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The foundations of Leninism
Image 128
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Stalin, Joseph, 1878-1953. The foundations of Leninism - Image 128. 1932. Special Collections, University of Houston Libraries. University of Houston Digital Library. Web. October 22, 2020. https://digital.lib.uh.edu/collection/scpamp/item/5161/show/5156.

Disclaimer: This is a general citation for reference purposes. Please consult the most recent edition of your style manual for the proper formatting of the type of source you are citing. If the date given in the citation does not match the date on the digital item, use the more accurate date below the digital item.

Stalin, Joseph, 1878-1953. (1932). The foundations of Leninism - Image 128. Socialist and Communist Pamphlets. Special Collections, University of Houston Libraries. Retrieved from https://digital.lib.uh.edu/collection/scpamp/item/5161/show/5156

Disclaimer: This is a general citation for reference purposes. Please consult the most recent edition of your style manual for the proper formatting of the type of source you are citing. If the date given in the citation does not match the date on the digital item, use the more accurate date below the digital item.

Stalin, Joseph, 1878-1953, The foundations of Leninism - Image 128, 1932, Socialist and Communist Pamphlets, Special Collections, University of Houston Libraries, accessed October 22, 2020, https://digital.lib.uh.edu/collection/scpamp/item/5161/show/5156.

Disclaimer: This is a general citation for reference purposes. Please consult the most recent edition of your style manual for the proper formatting of the type of source you are citing. If the date given in the citation does not match the date on the digital item, use the more accurate date below the digital item.

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Compound Item Description
Title The foundations of Leninism
Creator (LCNAF)
  • Stalin, Joseph, 1878-1953
Publisher International Publishers
Place of Creation (TGN)
  • New York, New York
Date 1932
Subject.Topical (LCSH)
  • Communism
Subject.Name (LCNAF)
  • Vsesoi︠u︡znai︠a︡ kommunisticheskai︠a︡ partii︠a︡ (bolʹshevikov)
Subject.Geographic (TGN)
  • Soviet Union
Genre (AAT)
  • pamphlets
Language English
Type (DCMI)
  • Text
Original Item Extent 125 pages; 18 cm
Original Item Location DK254.L4S793F71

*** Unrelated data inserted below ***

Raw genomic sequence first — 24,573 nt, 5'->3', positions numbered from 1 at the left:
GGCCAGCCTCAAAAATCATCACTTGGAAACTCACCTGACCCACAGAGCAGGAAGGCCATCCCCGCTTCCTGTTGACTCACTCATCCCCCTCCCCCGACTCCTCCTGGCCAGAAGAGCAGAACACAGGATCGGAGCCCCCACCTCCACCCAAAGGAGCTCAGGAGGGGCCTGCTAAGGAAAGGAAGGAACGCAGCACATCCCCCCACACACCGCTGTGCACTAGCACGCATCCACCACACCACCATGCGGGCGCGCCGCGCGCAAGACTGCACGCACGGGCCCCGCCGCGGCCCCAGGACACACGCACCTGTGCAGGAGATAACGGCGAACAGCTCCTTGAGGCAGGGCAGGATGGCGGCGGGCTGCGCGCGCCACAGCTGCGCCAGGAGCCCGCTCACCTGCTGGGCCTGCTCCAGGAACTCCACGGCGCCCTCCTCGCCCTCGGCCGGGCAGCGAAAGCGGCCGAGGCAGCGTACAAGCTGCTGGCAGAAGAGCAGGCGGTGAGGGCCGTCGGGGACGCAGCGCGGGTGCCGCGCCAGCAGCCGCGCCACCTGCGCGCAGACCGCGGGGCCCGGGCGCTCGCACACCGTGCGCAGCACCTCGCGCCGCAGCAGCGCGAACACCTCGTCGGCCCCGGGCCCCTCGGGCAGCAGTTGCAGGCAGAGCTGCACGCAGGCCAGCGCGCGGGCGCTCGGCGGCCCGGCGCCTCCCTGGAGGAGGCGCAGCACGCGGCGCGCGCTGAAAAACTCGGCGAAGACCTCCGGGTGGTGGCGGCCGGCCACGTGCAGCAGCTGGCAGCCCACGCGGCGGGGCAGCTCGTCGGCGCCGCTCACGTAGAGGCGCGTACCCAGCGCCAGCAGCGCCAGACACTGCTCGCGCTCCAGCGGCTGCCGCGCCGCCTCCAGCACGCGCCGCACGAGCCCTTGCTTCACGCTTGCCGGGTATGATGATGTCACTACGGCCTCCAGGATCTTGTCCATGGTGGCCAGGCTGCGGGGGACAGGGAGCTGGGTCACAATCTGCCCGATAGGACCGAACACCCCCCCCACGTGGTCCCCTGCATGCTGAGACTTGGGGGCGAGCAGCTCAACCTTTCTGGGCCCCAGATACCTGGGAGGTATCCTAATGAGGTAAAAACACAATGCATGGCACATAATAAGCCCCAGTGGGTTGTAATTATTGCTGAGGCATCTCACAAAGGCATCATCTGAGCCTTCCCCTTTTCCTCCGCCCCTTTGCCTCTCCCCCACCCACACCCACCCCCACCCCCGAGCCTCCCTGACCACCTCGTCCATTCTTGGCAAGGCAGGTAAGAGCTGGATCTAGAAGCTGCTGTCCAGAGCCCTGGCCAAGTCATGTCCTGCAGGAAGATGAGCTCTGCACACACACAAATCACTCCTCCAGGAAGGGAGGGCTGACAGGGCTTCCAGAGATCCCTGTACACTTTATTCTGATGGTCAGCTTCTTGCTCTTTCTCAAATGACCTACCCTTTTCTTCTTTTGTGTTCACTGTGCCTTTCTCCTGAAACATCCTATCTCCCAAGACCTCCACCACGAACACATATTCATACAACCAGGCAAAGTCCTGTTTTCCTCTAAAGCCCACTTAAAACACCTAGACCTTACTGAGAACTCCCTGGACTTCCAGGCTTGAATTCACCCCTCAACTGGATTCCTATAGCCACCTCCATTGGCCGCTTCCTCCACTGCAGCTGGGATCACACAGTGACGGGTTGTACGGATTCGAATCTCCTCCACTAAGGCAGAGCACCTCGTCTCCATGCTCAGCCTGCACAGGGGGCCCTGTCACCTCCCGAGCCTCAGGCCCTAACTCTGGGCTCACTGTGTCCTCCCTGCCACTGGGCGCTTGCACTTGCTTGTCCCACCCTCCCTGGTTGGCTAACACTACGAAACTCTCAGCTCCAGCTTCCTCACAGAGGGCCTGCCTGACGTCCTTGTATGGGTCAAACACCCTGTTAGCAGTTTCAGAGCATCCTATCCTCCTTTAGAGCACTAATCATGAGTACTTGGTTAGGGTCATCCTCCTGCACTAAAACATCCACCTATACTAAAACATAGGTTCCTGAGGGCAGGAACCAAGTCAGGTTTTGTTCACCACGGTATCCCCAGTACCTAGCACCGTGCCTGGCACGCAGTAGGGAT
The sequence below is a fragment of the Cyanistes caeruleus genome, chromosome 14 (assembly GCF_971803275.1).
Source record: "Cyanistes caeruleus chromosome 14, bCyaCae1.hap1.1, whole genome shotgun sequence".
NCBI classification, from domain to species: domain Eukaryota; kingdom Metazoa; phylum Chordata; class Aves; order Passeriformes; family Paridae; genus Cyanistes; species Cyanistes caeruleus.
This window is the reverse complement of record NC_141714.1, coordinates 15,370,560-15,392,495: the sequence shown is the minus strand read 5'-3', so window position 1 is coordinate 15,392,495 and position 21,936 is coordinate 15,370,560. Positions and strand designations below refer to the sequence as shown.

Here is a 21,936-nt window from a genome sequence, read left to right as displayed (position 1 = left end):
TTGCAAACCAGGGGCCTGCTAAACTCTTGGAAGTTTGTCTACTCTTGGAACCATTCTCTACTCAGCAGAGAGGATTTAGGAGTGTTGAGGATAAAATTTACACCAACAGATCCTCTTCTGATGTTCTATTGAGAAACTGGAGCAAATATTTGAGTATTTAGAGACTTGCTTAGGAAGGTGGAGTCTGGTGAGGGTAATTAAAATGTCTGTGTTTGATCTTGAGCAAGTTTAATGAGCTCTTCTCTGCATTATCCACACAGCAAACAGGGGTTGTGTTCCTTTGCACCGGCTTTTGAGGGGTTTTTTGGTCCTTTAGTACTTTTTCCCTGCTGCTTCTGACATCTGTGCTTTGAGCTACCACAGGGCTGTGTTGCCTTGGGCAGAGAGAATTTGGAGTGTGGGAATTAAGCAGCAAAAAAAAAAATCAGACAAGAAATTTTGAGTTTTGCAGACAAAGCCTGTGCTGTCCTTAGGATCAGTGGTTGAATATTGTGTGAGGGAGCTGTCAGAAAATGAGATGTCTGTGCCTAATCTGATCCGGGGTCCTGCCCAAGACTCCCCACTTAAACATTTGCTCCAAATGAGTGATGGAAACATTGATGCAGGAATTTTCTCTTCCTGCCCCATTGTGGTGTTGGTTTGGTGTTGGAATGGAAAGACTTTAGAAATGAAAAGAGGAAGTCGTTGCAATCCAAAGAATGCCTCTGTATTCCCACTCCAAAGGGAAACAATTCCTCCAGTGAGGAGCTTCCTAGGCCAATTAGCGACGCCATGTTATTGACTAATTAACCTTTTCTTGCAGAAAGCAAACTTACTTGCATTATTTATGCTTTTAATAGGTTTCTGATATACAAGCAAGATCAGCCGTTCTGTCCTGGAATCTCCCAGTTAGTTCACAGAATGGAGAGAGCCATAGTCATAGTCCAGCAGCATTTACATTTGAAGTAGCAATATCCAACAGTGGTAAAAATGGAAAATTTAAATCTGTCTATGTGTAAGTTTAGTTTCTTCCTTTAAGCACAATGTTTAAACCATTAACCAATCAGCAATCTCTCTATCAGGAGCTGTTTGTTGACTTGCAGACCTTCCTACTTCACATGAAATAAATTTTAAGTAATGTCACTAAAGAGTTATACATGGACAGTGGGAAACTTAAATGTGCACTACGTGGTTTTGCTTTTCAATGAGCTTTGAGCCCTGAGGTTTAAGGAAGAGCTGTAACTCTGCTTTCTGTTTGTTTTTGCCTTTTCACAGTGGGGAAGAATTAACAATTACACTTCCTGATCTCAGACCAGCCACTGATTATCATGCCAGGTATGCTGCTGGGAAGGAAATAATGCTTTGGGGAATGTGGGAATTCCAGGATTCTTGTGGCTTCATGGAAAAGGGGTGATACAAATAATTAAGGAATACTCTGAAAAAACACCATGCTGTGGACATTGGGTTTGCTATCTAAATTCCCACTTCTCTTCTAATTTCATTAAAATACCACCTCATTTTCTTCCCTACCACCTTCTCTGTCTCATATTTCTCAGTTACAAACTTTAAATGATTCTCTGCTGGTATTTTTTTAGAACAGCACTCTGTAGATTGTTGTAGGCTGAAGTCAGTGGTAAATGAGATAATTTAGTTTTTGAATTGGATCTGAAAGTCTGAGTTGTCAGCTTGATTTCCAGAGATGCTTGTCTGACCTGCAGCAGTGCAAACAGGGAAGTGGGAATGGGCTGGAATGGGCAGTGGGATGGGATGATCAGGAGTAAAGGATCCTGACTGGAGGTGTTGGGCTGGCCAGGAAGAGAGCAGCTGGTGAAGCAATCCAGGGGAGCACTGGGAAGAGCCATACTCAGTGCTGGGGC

Original Item URL http://library.uh.edu/record=b8304488~S5
Original Collection Socialist and Communist Pamphlets
Digital Collection Socialist and Communist Pamphlets
Digital Collection URL http://digital.lib.uh.edu/collection/scpamp
Repository Special Collections, University of Houston Libraries
Repository URL http://libraries.uh.edu/branches/special-collections
Use and Reproduction In Copyright: This item is protected by copyright. Copyright to this resource is held by the creator or current rights holder, and the resource is provided here for educational purposes. It may not be reproduced or distributed in any format without permission of the copyright owner. Users assume full responsibility for any infringement of copyright or related rights.
Note Translation of O Lenine i leninizme.
File Name index.cpd
Item Description
Title Image 128
Format (IMT)
  • image/jpeg
File Name uhlib_41910283_127.jpg
Transcript 124 FOUNDATIONS OF LENINISM in this "work." Some gross exaggerations are spun into this yarn, but it describes the disease very well. But no one I think has so ruthlessly and bitterly ridiculed those afflicted with this disease as Lenin has done. Lenin stigmatised this unwholesome belief in inventing plans and decrees as "communist vanity." "Communist vanity," Lenin said, "means that a man who is a member of the Communist Party, and has not yet been cleaned out of the Party imagines that he can solve all his problems by issuing Communist decrees." (Collected Works, Vol. XXVII, pp. 50-51, Russian edition.) Lenin usually contrasted hollow "revolutionary" mouth- ings with plain everyday work, emphasising in this way that "revolutionary" creativeness is alien to the letter and spirit of genuine Leninism. "Less high falutin' phrases and more simple everyday deeds," says Lenin. "Less political chatter and more attention to the simple but vital . . . facts of communist construction. . . ." (Collected Works, Vol. XXIV, pp. 343 and 335, Russian edition.) American efficiency, on the other hand, is an antidote to "revolutionary" phrase-mongering and fantastic invention. American efficiency is that indomitable spirit that neither knows nor will be deterred by any obstacle, that plugs away with businesslike perseverance until every impediment has been removed, that simply must go through with a job once it has been tackled even if it be of minor importance and without which serious constructive work is out of the question. But American efficiency incurs the great risk of degenerating into narrow and unprincipled commercialism unless it is imbued with the wide Russian revolutionary range of action. Who has not heard of that disease of narrow practicality and unprincipled commercialism which has caused the degeneration of certain "Bolsheviks" and their abandonment of the cause of the revolution? We find